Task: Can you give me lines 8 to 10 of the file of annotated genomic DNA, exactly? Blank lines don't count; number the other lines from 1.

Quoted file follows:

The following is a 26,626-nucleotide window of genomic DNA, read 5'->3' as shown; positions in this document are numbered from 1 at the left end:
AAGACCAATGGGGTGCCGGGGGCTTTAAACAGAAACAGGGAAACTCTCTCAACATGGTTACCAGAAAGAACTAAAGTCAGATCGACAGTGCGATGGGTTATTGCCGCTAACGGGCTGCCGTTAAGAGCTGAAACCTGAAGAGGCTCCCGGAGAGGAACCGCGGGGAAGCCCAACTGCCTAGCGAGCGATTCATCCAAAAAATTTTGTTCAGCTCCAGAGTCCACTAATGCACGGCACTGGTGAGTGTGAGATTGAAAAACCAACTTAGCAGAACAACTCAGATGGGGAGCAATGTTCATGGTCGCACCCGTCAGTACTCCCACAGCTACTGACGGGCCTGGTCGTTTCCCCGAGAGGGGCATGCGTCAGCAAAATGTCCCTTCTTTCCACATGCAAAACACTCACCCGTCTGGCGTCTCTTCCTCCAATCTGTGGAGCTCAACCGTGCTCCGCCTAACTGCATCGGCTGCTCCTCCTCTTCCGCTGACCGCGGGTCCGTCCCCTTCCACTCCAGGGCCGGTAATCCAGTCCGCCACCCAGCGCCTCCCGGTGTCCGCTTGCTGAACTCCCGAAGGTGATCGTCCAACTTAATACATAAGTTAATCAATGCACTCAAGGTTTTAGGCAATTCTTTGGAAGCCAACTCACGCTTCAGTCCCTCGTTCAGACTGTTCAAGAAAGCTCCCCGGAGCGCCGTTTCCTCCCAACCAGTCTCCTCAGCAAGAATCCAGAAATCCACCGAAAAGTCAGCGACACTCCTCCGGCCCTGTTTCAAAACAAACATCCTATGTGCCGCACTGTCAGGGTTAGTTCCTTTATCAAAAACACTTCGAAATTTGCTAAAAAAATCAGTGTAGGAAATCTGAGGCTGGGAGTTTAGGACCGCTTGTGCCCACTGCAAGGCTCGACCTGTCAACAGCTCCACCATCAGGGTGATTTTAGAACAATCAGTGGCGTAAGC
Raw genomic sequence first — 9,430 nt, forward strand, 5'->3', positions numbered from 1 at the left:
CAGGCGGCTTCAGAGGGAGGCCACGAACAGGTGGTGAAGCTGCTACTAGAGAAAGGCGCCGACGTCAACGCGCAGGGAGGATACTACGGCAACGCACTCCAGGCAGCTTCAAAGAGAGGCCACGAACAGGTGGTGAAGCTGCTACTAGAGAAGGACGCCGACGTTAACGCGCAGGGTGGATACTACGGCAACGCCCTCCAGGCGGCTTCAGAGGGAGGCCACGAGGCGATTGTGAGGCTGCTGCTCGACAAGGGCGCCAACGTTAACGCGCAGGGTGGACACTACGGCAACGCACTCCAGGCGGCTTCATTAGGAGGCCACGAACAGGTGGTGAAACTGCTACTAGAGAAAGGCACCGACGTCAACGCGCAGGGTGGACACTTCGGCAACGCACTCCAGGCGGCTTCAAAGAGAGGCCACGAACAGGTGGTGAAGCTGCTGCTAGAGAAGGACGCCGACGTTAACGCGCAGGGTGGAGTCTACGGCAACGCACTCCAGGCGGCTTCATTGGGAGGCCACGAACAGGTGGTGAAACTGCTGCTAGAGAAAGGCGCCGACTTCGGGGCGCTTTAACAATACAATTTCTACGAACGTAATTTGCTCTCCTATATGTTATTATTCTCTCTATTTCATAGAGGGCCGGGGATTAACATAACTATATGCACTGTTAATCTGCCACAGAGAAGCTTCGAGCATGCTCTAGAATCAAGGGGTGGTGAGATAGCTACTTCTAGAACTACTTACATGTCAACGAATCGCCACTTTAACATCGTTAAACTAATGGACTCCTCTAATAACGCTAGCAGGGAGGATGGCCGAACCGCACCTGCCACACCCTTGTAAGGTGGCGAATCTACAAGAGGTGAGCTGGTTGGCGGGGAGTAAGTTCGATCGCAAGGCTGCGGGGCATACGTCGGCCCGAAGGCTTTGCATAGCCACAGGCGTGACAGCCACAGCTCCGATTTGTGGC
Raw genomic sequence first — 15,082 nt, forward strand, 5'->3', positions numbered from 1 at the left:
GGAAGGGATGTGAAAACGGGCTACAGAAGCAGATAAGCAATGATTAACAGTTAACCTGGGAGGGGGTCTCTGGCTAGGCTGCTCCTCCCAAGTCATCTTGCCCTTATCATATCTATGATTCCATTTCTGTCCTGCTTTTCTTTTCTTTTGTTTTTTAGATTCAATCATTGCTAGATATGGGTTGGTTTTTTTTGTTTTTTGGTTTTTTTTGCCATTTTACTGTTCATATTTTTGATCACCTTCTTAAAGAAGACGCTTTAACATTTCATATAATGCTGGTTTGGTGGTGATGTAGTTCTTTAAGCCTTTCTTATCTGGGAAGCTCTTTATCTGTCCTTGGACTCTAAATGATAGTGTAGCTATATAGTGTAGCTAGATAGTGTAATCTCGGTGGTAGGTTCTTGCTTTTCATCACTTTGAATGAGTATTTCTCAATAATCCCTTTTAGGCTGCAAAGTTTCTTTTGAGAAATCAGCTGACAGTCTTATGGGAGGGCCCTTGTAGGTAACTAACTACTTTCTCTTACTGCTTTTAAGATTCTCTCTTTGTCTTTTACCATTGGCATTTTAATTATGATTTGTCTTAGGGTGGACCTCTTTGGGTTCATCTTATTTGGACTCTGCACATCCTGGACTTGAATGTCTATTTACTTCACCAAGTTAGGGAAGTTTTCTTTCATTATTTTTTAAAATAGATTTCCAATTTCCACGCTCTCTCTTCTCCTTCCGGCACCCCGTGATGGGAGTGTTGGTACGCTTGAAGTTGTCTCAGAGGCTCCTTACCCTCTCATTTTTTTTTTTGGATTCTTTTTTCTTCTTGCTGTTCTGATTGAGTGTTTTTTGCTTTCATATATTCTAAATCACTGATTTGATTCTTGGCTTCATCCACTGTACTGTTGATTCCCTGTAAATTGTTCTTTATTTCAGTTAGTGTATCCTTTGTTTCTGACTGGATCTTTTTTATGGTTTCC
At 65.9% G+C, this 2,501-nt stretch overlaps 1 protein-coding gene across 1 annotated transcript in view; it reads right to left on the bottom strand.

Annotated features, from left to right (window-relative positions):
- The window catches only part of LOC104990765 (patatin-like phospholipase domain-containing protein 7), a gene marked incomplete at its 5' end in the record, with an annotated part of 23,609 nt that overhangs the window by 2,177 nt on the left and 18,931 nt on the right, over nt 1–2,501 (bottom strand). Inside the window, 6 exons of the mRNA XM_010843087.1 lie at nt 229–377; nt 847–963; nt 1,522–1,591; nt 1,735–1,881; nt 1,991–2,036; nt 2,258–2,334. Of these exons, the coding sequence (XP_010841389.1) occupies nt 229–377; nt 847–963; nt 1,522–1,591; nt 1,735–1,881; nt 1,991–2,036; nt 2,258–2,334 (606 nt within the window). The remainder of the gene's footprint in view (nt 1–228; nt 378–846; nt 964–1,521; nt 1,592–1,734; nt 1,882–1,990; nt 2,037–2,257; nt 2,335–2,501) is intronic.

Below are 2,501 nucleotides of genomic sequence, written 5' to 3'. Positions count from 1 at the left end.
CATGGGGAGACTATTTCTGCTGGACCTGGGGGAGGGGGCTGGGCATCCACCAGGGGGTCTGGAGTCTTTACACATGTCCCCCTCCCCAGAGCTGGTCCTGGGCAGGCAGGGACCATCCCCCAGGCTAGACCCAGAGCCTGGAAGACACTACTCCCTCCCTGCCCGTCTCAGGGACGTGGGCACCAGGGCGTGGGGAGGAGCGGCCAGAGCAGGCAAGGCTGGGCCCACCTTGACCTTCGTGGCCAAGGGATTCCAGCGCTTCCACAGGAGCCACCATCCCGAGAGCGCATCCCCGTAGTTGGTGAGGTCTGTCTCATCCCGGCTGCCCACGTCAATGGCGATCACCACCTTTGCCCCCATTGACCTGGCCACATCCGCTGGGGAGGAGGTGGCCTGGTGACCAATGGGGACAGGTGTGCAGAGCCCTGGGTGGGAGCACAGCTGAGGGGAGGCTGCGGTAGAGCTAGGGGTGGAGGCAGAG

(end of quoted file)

Annotated features, from left to right (window-relative positions):
- The window catches only part of LOC104990765 (patatin-like phospholipase domain-containing protein 7), a gene marked incomplete at its 5' end in the record, with an annotated part of 23,609 nt that overhangs the window by 2,177 nt on the left and 18,931 nt on the right, over nt 1–2,501 (bottom strand). Inside the window, 6 exons of the mRNA XM_010843087.1 lie at nt 229–377; nt 847–963; nt 1,522–1,591; nt 1,735–1,881; nt 1,991–2,036; nt 2,258–2,334. Of these exons, the coding sequence (XP_010841389.1) occupies nt 229–377; nt 847–963; nt 1,522–1,591; nt 1,735–1,881; nt 1,991–2,036; nt 2,258–2,334 (606 nt within the window). The remainder of the gene's footprint in view (nt 1–228; nt 378–846; nt 964–1,521; nt 1,592–1,734; nt 1,882–1,990; nt 2,037–2,257; nt 2,335–2,501) is intronic.

Below are 2,501 nucleotides of genomic sequence, written 5' to 3'. Positions count from 1 at the left end.